Dogs may have been a better friend to humanity than we ever realized, according to an article by Dr. Pat Shipman in American Scientist. They may have played a crucial role in helping modern humans outcompete our Neanderthal cousins.
Many theories have been proposed for why Neanderthals couldn't seem to compete with the invaders, when modern humans arrived in Europe some 35-45,000 years ago, including climate change, the newcomers' better social organization, or their greater facility for language. But new lines of evidence are beginning to suggest another possibility: that it might have been the domesticated dog that gave H. sapiens sapiens the edge over Neanderthals (and, one must presume, Denisovans). There's now mounting evidence that modern humans were domesticating dogs by 35,000 years ago, during the same period when modern human populations began to increase and Neanderthal populations were in decline. Dogs were used for hunting and as pack animals, as they are used even into modern times by some groups. Studies reveal that dogs can significantly increase the success of a hunt and the amount of meat brought in to a community who uses them.
If the dogs carried the meat, humans would have saved a lot of energy, so each kill would have provided a greater net gain in food—even after feeding the dogs. Additional food generally has marked effects on the health of a group. Better-fed females can have more babies, can provide them with more milk and can have babies at shorter intervals. Before long, using pack dogs could have caused the human population to increase.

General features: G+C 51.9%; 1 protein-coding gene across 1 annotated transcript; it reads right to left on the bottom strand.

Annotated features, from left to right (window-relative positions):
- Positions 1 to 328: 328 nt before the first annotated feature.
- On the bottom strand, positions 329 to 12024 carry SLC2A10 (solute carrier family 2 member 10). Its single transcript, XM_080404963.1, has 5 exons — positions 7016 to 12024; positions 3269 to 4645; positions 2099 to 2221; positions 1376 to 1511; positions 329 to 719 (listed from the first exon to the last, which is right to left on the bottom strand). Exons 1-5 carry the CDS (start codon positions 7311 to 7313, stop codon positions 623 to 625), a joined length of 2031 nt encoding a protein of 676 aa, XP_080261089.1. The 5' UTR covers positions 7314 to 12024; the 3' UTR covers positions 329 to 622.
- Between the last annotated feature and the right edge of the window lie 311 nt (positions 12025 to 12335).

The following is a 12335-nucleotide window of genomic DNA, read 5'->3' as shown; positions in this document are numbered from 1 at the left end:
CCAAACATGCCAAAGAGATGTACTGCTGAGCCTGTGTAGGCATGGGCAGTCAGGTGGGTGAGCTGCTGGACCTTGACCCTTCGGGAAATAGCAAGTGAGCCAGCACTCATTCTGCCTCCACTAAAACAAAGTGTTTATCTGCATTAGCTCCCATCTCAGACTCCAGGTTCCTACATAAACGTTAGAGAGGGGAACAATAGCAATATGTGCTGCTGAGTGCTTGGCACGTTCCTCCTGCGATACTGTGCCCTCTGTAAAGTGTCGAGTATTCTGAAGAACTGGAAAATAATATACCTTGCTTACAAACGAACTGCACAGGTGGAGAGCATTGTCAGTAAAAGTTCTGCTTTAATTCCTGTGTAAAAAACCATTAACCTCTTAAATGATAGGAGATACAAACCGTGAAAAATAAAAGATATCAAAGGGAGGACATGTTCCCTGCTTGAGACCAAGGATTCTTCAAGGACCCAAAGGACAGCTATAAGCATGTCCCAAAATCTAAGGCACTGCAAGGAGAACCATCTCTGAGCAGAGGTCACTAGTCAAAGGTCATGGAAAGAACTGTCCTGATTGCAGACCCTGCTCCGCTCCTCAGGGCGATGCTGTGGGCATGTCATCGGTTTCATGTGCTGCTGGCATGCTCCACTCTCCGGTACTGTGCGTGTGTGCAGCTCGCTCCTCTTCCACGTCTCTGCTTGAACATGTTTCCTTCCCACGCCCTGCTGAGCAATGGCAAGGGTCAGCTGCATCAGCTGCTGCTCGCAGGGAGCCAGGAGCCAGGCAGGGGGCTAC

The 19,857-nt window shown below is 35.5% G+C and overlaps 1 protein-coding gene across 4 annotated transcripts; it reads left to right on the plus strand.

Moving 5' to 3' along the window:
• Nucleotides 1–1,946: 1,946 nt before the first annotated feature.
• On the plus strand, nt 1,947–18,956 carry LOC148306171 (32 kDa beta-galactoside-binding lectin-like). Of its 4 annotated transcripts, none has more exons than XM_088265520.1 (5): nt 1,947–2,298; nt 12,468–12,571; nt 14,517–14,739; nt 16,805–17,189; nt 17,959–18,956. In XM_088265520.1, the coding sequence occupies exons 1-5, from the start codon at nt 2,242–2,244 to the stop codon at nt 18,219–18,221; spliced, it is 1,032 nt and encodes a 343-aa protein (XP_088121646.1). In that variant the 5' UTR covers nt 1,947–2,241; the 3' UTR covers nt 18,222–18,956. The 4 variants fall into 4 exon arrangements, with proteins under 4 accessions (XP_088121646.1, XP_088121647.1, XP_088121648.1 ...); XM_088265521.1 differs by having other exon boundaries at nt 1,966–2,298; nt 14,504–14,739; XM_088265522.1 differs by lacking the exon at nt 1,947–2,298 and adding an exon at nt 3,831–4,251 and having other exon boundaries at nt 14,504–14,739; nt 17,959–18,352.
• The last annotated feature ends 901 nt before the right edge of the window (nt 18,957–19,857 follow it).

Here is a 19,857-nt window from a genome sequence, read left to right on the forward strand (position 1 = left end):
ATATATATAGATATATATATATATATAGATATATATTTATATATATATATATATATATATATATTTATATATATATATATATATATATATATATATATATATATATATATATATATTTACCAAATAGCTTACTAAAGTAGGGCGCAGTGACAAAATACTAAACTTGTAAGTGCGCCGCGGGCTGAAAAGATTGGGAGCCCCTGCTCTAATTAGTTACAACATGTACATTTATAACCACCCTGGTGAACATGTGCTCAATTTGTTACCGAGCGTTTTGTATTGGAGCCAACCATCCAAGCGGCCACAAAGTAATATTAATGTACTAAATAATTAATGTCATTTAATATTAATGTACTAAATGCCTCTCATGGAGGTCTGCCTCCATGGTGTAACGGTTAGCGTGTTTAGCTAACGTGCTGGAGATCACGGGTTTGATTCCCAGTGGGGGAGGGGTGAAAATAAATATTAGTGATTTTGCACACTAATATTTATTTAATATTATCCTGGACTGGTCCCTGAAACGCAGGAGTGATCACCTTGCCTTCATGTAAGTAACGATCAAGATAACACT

Dogs may also have contributed more directly to human hunting success. To discover how big a difference dogs could make, Vesa Ruusila and Mauri Pesonen of the Finnish Game and Fisheries Institute investigated what may be the closest easily studied analog to a mammoth hunt: the Finnish moose hunt. Finns use large dogs such as Norwegian elkhounds or Finnish spitzes to find moose and keep them in place by barking until humans can approach and shoot them. In hunting groups of fewer than 10 people, the average carcass weight per hunter without dogs was 8.4 kilograms per day. With dogs, the yield went up to 13.1 kilograms per hunter per day—an increase of 56 percent.
Shipman reminds us, too, that domestication is a two-way street: as dogs were selected to communicate better with humans, there might have been selective pressure making humans also better able to communicate with dogs. Interestingly, humans have a unique feature among living primates, which might have aided in our domestication of canids: the whites of our eyes.
The mutation causing white sclerae is universal in humans, but it turns up occasionally in apes, too. In decades of observations at Gombe National Park in Tanzania, Jane Goodall observed two chimps, probably brothers, who had white sclerae. A third, female chimp developed white sclerae as an adult. But the trait has not spread or reappeared in that population. The advantage of the white sclerae must be related to something that ancient humans did commonly and chimps don’t do or do rarely. Although chimps hunt small prey, often cooperatively, meat makes up less than 2 percent of their diet, whereas Paleolithic humans hunted much larger game that apparently provided a significant part of their diet. Obviously, silent communication among humans would be advantageous for hunting in groups. But there is another skilled gaze-reader: the domestic dog.
A dog will follow the gaze of a videotaped human if the human first attracts the dog’s attention by speaking to it and looking at it, according to results published by Ernõ Téglás, of the Central European University in Budapest, Hungary, and his colleagues. Indeed, dogs perform as well as human infants at following the gaze of a speaker in tests in which the speaker’s head is held still.
But why didn't Neanderthals domesticate dogs? We might wonder. Could it be that, like other extant primates, they also didn't have visible sclerae, putting them at a disadvantage with the wolves?